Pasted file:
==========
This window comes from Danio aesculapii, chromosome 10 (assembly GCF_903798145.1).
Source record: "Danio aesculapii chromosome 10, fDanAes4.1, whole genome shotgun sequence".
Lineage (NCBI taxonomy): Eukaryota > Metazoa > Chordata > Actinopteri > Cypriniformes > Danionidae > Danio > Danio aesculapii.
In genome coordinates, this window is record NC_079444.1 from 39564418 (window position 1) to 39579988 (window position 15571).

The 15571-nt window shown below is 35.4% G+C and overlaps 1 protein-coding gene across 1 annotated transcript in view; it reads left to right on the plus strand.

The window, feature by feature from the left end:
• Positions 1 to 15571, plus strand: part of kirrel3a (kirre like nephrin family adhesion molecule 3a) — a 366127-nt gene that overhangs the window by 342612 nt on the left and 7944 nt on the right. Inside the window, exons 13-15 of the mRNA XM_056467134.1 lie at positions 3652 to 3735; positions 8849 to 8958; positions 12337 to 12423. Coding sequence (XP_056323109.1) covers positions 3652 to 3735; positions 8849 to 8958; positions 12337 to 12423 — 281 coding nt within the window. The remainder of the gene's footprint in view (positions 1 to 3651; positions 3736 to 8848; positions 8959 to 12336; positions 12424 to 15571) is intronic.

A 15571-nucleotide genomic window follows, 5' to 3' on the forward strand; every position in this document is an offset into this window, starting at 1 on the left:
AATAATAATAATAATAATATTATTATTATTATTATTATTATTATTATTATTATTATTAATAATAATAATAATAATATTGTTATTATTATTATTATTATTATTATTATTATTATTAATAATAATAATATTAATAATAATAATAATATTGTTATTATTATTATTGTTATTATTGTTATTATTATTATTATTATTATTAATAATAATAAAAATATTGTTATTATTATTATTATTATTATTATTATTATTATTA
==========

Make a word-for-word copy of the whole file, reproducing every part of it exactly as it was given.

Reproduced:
This window comes from Danio aesculapii, chromosome 10 (assembly GCF_903798145.1).
Source record: "Danio aesculapii chromosome 10, fDanAes4.1, whole genome shotgun sequence".
Lineage (NCBI taxonomy): Eukaryota > Metazoa > Chordata > Actinopteri > Cypriniformes > Danionidae > Danio > Danio aesculapii.
In genome coordinates, this window is record NC_079444.1 from 39564418 (window position 1) to 39579988 (window position 15571).

The 15571-nt window shown below is 35.4% G+C and overlaps 1 protein-coding gene across 1 annotated transcript in view; it reads left to right on the plus strand.

The window, feature by feature from the left end:
• Positions 1 to 15571, plus strand: part of kirrel3a (kirre like nephrin family adhesion molecule 3a) — a 366127-nt gene that overhangs the window by 342612 nt on the left and 7944 nt on the right. Inside the window, exons 13-15 of the mRNA XM_056467134.1 lie at positions 3652 to 3735; positions 8849 to 8958; positions 12337 to 12423. Coding sequence (XP_056323109.1) covers positions 3652 to 3735; positions 8849 to 8958; positions 12337 to 12423 — 281 coding nt within the window. The remainder of the gene's footprint in view (positions 1 to 3651; positions 3736 to 8848; positions 8959 to 12336; positions 12424 to 15571) is intronic.

A 15571-nucleotide genomic window follows, 5' to 3' on the forward strand; every position in this document is an offset into this window, starting at 1 on the left:
AATAATAATAATAATAATATTATTATTATTATTATTATTATTATTATTATTATTATTAATAATAATAATAATAATATTGTTATTATTATTATTATTATTATTATTATTATTATTAATAATAATAATATTAATAATAATAATAATATTGTTATTATTATTATTGTTATTATTGTTATTATTATTATTATTATTATTAATAATAATAAAAATATTGTTATTATTATTATTATTATTATTATTATTATTATTA